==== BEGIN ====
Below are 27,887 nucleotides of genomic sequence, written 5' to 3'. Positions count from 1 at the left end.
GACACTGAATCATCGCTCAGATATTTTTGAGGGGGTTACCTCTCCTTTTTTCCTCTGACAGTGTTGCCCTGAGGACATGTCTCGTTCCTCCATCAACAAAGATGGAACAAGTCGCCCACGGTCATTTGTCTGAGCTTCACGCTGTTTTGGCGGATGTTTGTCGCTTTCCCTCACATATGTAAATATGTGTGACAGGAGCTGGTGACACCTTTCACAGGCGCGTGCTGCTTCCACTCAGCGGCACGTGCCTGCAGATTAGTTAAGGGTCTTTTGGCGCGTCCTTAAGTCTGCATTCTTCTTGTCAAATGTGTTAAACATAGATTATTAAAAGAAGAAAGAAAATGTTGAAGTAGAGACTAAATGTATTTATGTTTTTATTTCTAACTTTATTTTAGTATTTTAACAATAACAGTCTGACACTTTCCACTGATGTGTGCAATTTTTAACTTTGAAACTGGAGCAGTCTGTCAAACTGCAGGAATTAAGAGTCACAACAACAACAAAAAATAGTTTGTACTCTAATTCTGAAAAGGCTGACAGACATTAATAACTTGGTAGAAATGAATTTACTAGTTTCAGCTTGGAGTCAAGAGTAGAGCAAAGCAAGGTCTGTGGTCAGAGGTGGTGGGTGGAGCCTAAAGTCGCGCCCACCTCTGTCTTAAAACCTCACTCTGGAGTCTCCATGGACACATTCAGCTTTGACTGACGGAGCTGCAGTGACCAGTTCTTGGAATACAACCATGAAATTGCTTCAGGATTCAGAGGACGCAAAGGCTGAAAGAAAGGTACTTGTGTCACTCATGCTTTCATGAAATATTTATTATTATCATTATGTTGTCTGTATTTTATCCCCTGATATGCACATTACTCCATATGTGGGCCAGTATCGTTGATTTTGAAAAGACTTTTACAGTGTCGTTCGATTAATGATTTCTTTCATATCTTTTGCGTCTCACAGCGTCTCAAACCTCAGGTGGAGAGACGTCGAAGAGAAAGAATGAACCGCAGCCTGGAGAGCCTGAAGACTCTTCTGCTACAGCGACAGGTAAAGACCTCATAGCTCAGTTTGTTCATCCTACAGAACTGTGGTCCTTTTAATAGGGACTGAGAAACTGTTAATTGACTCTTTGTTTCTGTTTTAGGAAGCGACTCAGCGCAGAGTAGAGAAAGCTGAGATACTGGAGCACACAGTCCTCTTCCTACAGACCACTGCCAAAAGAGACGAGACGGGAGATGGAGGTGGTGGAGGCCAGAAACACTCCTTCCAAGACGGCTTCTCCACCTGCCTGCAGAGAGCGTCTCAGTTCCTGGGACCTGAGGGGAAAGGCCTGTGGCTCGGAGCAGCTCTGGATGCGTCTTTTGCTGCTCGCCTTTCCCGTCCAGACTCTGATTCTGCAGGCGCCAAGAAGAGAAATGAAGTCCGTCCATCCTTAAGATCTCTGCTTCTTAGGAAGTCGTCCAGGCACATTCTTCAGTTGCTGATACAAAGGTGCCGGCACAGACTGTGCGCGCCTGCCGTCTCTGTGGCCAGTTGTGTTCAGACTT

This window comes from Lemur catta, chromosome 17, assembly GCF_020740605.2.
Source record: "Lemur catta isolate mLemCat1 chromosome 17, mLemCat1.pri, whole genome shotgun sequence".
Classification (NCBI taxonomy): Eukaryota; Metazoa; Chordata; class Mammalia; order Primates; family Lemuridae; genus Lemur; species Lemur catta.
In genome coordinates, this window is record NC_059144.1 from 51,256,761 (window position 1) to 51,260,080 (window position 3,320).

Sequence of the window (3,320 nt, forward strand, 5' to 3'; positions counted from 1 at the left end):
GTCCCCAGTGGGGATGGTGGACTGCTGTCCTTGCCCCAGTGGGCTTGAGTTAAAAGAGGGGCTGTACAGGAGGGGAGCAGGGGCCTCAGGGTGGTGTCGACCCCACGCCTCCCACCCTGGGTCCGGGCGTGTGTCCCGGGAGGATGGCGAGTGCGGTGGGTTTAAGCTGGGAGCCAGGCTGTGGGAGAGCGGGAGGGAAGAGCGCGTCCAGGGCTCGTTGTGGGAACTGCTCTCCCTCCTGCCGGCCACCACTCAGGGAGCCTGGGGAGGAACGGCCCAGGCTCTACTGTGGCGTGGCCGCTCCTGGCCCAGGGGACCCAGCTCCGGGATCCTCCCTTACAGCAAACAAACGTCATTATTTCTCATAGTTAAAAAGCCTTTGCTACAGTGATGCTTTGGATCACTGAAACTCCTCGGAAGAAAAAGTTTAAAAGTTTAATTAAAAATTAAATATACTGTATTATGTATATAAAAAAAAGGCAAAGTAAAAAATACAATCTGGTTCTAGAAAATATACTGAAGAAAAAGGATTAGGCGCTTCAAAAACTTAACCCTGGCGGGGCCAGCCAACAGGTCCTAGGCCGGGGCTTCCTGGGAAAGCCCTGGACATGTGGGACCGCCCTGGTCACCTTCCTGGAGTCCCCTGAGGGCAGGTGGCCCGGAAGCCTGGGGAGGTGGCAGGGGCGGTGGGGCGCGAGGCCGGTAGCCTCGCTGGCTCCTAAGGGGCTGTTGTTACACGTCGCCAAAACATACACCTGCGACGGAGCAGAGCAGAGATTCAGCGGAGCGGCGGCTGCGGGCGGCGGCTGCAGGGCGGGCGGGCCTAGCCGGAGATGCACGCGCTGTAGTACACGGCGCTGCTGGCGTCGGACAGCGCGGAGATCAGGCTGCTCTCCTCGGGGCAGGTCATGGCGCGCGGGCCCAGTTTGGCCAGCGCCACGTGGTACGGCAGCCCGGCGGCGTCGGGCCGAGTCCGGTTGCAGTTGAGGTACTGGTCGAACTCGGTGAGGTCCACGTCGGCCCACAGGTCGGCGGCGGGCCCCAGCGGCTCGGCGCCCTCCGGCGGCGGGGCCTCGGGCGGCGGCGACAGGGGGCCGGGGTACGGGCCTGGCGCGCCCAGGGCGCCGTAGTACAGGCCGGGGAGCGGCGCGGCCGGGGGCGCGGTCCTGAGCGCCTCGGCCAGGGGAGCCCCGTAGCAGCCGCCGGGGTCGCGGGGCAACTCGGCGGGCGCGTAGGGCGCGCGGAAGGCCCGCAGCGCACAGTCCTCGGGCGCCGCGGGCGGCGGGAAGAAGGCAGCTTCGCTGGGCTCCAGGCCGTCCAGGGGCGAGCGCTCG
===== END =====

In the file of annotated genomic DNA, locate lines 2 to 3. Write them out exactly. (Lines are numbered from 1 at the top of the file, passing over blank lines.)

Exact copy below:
GACACTGAATCATCGCTCAGATATTTTTGAGGGGGTTACCTCTCCTTTTTTCCTCTGACAGTGTTGCCCTGAGGACATGTCTCGTTCCTCCATCAACAAAGATGGAACAAGTCGCCCACGGTCATTTGTCTGAGCTTCACGCTGTTTTGGCGGATGTTTGTCGCTTTCCCTCACATATGTAAATATGTGTGACAGGAGCTGGTGACACCTTTCACAGGCGCGTGCTGCTTCCACTCAGCGGCACGTGCCTGCAGATTAGTTAAGGGTCTTTTGGCGCGTCCTTAAGTCTGCATTCTTCTTGTCAAATGTGTTAAACATAGATTATTAAAAGAAGAAAGAAAATGTTGAAGTAGAGACTAAATGTATTTATGTTTTTATTTCTAACTTTATTTTAGTATTTTAACAATAACAGTCTGACACTTTCCACTGATGTGTGCAATTTTTAACTTTGAAACTGGAGCAGTCTGTCAAACTGCAGGAATTAAGAGTCACAACAACAACAAAAAATAGTTTGTACTCTAATTCTGAAAAGGCTGACAGACATTAATAACTTGGTAGAAATGAATTTACTAGTTTCAGCTTGGAGTCAAGAGTAGAGCAAAGCAAGGTCTGTGGTCAGAGGTGGTGGGTGGAGCCTAAAGTCGCGCCCACCTCTGTCTTAAAACCTCACTCTGGAGTCTCCATGGACACATTCAGCTTTGACTGACGGAGCTGCAGTGACCAGTTCTTGGAATACAACCATGAAATTGCTTCAGGATTCAGAGGACGCAAAGGCTGAAAGAAAGGTACTTGTGTCACTCATGCTTTCATGAAATATTTATTATTATCATTATGTTGTCTGTATTTTATCCCCTGATATGCACATTACTCCATATGTGGGCCAGTATCGTTGATTTTGAAAAGACTTTTACAGTGTCGTTCGATTAATGATTTCTTTCATATCTTTTGCGTCTCACAGCGTCTCAAACCTCAGGTGGAGAGACGTCGAAGAGAAAGAATGAACCGCAGCCTGGAGAGCCTGAAGACTCTTCTGCTACAGCGACAGGTAAAGACCTCATAGCTCAGTTTGTTCATCCTACAGAACTGTGGTCCTTTTAATAGGGACTGAGAAACTGTTAATTGACTCTTTGTTTCTGTTTTAGGAAGCGACTCAGCGCAGAGTAGAGAAAGCTGAGATACTGGAGCACACAGTCCTCTTCCTACAGACCACTGCCAAAAGAGACGAGACGGGAGATGGAGGTGGTGGAGGCCAGAAACACTCCTTCCAAGACGGCTTCTCCACCTGCCTGCAGAGAGCGTCTCAGTTCCTGGGACCTGAGGGGAAAGGCCTGTGGCTCGGAGCAGCTCTGGATGCGTCTTTTGCTGCTCGCCTTTCCCGTCCAGACTCTGATTCTGCAGGCGCCAAGAAGAGAAATGAAGTCCGTCCATCCTTAAGATCTCTGCTTCTTAGGAAGTCGTCCAGGCACATTCTTCAGTTGCTGATACAAAGGTGCCGGCACAGACTGTGCGCGCCTGCCGTCTCTGTGGCCAGTTGTGTTCAGACTT

This window comes from Lemur catta, chromosome 17, assembly GCF_020740605.2.